A wise man has great power, and a man of knowledge increases strength. Proverbs 24, verse 5.
There are times when writing these come easy, and there are times when they don’t. Today, I’m in the latter. We all have up’s and down’s, and after a particularly emotional week and day, I’m more down. I don’t feel wise; I don’t think I have power (let alone great power); I don’t feel like much of a man; I don’t think I am knowledgeable; I feel weak. I’m prone to periodic battles with the blues, and among the tribulations in my life, they’re in this moment.
That’s a deception that the enemy easily plays, you know. The enemy, the prince of the world, is a coward. He hits us where we are tender and weak; his most effective weapon is doubt. He plants seeds of doubt in us that feed our tendencies to think we are nothing.
And let’s face it: we really, truly, can be a whole bag of nothing. I am the worst of sinners you know. Your sins are bad, very bad. I can top them with mine. You’ve done things worthy of being shunned; I have been shunned and deserved it. You’ve done things worthy of eternal damnation, of labeling you for the chief of sinners you are. I can beat that. I’ll see your sins and raise you some. There are times when writing these words isn’t easy because there are times when I realize what a damned wreck of a human being I am. The enemy plays on those thoughts, plants doubt, and makes the sin increase.
But you see that line of thinking goes only so far. Specifically, it goes only to the cross. The buck stops there and only there. Compared to He who is there, we are nothing…and yet, He’s there for us. He knew He would be there when He spoke us into existence and declared us “very good,” not nothing. There, at that terrible cross, the damned sinner is forgiven. There, the raised sins are eliminated. There at that bloody execution, the shunning stops, the one-upmanship of my sins over yours is rendered moot. At the foot of the cross, there is only you and Him, me and Him. There, you and I fall on our knees and confess that we’ve done such terrible things, and with a drop of His blood, he washes away the shame and stain and guilt we feel and says “I forgive you. Forgive yourself. I love you.”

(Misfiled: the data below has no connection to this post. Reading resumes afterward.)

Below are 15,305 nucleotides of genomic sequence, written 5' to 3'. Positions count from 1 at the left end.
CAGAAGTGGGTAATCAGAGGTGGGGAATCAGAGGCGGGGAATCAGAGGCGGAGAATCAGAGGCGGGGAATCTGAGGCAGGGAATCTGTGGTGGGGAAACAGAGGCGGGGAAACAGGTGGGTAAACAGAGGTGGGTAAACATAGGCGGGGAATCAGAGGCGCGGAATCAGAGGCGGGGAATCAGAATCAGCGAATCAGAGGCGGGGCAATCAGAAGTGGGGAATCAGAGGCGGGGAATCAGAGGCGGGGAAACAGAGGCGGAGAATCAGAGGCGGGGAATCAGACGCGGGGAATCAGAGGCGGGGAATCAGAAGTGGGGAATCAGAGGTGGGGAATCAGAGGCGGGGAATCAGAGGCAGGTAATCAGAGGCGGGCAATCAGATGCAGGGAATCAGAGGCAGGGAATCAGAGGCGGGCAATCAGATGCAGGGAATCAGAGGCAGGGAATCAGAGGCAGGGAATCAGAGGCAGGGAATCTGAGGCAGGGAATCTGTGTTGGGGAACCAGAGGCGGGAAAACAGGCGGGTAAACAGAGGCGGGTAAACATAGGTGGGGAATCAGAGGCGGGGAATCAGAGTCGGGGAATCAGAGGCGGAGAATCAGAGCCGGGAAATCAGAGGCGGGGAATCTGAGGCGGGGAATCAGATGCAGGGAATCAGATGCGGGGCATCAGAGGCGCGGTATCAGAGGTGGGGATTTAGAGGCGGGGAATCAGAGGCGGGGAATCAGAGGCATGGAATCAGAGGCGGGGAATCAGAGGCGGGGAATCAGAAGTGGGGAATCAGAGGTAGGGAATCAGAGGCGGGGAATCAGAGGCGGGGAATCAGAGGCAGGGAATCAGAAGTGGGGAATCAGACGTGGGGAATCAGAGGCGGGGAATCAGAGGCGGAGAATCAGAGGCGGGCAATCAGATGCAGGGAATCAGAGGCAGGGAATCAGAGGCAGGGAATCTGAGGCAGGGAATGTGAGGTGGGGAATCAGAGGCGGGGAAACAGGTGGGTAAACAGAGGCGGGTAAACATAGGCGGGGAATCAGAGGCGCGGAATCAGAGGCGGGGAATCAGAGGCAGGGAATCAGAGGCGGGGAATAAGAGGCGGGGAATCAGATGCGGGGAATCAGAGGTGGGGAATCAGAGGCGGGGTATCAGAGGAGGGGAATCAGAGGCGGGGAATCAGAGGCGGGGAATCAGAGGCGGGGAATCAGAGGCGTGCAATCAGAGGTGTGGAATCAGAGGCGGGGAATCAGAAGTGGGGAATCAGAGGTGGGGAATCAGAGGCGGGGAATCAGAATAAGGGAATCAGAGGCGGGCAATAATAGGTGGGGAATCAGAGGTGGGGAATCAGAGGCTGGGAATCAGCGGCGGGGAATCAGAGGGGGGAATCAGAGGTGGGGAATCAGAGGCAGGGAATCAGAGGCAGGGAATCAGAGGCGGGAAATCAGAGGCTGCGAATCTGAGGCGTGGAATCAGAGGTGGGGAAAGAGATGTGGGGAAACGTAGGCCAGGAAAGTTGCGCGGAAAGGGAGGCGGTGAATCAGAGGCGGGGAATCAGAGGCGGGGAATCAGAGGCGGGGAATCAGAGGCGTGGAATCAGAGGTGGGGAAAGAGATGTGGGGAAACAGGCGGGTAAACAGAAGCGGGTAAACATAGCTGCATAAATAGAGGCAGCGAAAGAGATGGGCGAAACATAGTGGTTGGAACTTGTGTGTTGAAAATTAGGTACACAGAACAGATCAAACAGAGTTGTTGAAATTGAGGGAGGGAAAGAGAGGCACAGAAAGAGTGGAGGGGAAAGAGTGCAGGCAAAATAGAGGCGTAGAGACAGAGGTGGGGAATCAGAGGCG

I love you. Truly amazing, you know. “Phenomenal cosmic power in an itty bitty living space;” very Aladdin words, with so much power jam packed into three simple words. Words mean things. We will live and die for words. Those three words are the ones we should live and die for. They don’t come easy either: they were redeemed with eternity. And because that happened, even when it doesn’t feel easy, the wise man wields great power, and he knows in his heart that there is strength in this life. He knows in his soul that it is his soul that has strength because of that sprinkling of holy blood into his own. “I love you.” They are both statement and action; philosophy and life, emotion and reason. They are the beginning of the conversation and the last words we hear. They demand action and they drive action, everything we can do. But without them the action is meaningless. I love you: they are the great power and they are knowing strength. They are all we hear from Him, in every word He spoke. They are the Alpha and the Omega. Him. We get to share that and, when we do, we are something.
I’m given to bouts with depression. When I’m sad, there is good reason; when I am distraught, I feel little consolation. In times like these, things don’t come easy indeed. In times like these, I feel like I’m under attack by the enemy from Eden. In times like these, though, it’s best to remember that “I love you” is all you need. Everything else flows from it.